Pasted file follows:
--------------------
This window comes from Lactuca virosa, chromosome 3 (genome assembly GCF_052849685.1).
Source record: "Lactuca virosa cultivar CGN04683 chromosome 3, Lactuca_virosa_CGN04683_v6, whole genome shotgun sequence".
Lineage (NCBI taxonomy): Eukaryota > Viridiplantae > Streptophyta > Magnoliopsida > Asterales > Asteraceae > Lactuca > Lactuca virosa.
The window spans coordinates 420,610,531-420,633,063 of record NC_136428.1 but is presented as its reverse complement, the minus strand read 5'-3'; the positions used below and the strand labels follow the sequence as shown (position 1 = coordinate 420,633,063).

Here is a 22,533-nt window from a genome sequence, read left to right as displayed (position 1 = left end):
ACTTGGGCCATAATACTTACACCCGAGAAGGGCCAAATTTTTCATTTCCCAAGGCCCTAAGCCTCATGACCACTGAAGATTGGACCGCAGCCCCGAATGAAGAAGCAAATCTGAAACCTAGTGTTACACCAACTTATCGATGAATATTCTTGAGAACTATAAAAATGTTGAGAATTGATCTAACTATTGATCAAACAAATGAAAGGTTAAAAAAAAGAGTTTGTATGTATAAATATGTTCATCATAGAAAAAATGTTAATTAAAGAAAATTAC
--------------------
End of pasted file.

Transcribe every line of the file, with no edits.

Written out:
This window comes from Lactuca virosa, chromosome 3 (genome assembly GCF_052849685.1).
Source record: "Lactuca virosa cultivar CGN04683 chromosome 3, Lactuca_virosa_CGN04683_v6, whole genome shotgun sequence".
Lineage (NCBI taxonomy): Eukaryota > Viridiplantae > Streptophyta > Magnoliopsida > Asterales > Asteraceae > Lactuca > Lactuca virosa.
The window spans coordinates 420,610,531-420,633,063 of record NC_136428.1 but is presented as its reverse complement, the minus strand read 5'-3'; the positions used below and the strand labels follow the sequence as shown (position 1 = coordinate 420,633,063).

Here is a 22,533-nt window from a genome sequence, read left to right as displayed (position 1 = left end):
ACTTGGGCCATAATACTTACACCCGAGAAGGGCCAAATTTTTCATTTCCCAAGGCCCTAAGCCTCATGACCACTGAAGATTGGACCGCAGCCCCGAATGAAGAAGCAAATCTGAAACCTAGTGTTACACCAACTTATCGATGAATATTCTTGAGAACTATAAAAATGTTGAGAATTGATCTAACTATTGATCAAACAAATGAAAGGTTAAAAAAAAGAGTTTGTATGTATAAATATGTTCATCATAGAAAAAATGTTAATTAAAGAAAATTAC